"I want to cut my hair short, but I am a competitive dancer and this would go against company rules. It’s getting to the point that the femininity isn’t comfortable. What less radical/ less permanent changes can I make to feel better about how I look?"
- Question submitted by Anonymous and answered by Anita Dolce Vita as part of Everyone Is Gay: Second Opinions.
First off, I am terribly sorry to hear that your company’s rules do not support diversity of gender expression. Unfortunately, this type of discrimination is a common occurrence, so much so that dapperQ recently launched a new “CorporateQ” series, which explores the intersection of style, identity, and workplace gender politics. I invite you to check it out, as you may relate to many of the readers’ stories of feeling pressured to conform to normative binary gender roles in the workplace and you may also find support in how these readers dealt with said pressure. (We also invite you to submit your story to dapperQ@gmail.com, which you can do anonymously if you wish.)
That said, I understand that you prefer to have short hair. Many people, regardless of where they fall within (or outside of) the feminine-masculine gender spectrum prefer shorter cuts. However, if your goal is to achieve a masculine look via a short hair cut, I can say this: long hair does not have to be associated with femininity. Part of dismantling the normative gender binary is to challenge traditional notions about what constitutes femininity and masculinity. There are plenty of long hair style options for masculine and androgynous presenting folks. The article “Styles and Cuts for Long-Haired dapperQs” is a good source of inspiration. I have also created a Pinterest board with additional masculine/androgynous long-hair options for you, which you can find here. Included in the Pinterest board are several images of “muns” (masculine buns), a style that is all the rage right now for masculine presenting celebrities and “menswear” models, as well as some examples of how you can style long hair into a faux pompadour.
Another less permanent change you can make to achieve the look you desire is to dress in more masculine/androgynous leaning attire. For smaller impact, you can start with adding accessories such as bow-ties, suspenders, and “menswear” inspired shoes. Or, if you feel comfortable and confident doing so, you can don pant suits, button-downs, and trousers with traditionally masculine silhouettes. dapperQ has a wealth of resources, including a store guide, to help get you started on your style journey.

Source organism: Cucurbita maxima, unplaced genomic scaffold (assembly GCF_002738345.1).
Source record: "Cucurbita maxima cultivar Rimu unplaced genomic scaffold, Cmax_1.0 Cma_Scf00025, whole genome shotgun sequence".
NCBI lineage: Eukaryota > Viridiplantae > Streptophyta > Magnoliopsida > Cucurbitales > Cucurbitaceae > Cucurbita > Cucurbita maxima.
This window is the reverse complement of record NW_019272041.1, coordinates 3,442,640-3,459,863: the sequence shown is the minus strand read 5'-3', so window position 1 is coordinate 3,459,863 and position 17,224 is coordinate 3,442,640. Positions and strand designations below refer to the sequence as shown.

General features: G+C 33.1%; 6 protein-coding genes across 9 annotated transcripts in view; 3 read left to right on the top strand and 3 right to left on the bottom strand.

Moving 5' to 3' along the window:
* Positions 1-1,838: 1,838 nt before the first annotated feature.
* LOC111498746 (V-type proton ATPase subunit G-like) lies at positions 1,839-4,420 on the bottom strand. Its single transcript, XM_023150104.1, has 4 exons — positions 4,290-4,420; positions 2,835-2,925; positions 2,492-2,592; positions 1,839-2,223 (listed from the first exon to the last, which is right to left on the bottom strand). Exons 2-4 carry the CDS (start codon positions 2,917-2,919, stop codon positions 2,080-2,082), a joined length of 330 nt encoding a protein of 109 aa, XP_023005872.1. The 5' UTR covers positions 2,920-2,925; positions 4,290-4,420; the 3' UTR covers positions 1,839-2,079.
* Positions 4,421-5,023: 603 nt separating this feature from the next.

Click through to read more about Anita and our other Second Opinions Panelists!
Short Hair Don't Care: “My friend says that because I like girls with short hair, maybe I’m not queer? How do I deal?”
"I’m a pansexual girl, and I just recently cut my hair in a short pixie cut style. I look like a 12 year old boy and I love it! But my boyfriend isn’t a fan. He’s embarrassed because I ‘look so gay.’ I want him to support me. What should I do?"
- Question submitted by Anonymous
- Question submitted by hugyourmother
I express most of my emotions through humor. If I were you I’d feel super shitty that my LOVER did not love my haircut. I would feel really self conscious and dumb because I just wanna be cute AND I THINK I LOOK AWESOME SO NOW WE DON’T EVEN HAVE THAT IN COMMON ANYMORE… but I would also feel weirdly guilty bc my lover was embarrassed… Granted, I hope you don’t feel guilty because you look awesome and he is being dumb.
Here’s what I would do IN THAT SITCH AND WITH THOSE FEELS. When he made a complaint I would simply say “why don’t you just tell everyone you turned me straight?” Then I would make a few more jokes before eventually all of my feelings clouded my head and I had a sit down talk with my lover.
In this conversation sit down talk I would tell my lover that it made me sad that he didn’t think my hair was awesome. It made me feel like he wasn’t as attracted to me and embarrassed of me and GENERALLY didn’t really like me (also, I might mention how saying i “looked gay” was sort of messed up because there is nothing wrong with BEING gay so why would there be anything wrong with LOOKING gay and then I would talk about what it meant to LOOK like an identity, but I would probably skip this part at first and bring it up later??) I would tell him I really liked my hair and it would mean the world if he would try to show a little more support, SLASH LOVE even if that meant faking a smile and pretending he liked it. Because relationships are all about honesty, communication, and letting each other get haircuts (even if we aren’t into them).
Yes, talking is definitely step one.
The thing is, the talking has to be the kind of talking where both parties are expressing their truest feelings, and being compassionate, kind, and loving along the way. That is tricky, but that is how this conversation should begin. Tell your boyfriend that you have a lot of feelings and you know he does, too. Tell him that you are going to listen to everything he has to say, and you expect that he will also listen to you.
We are all at different stages in our ability to trust in our relationships, to handle the judgements from those around us, and to navigate our own homophobia/racism/cissexism/etcetera. In my opinion, those are the three things that need to be broken down: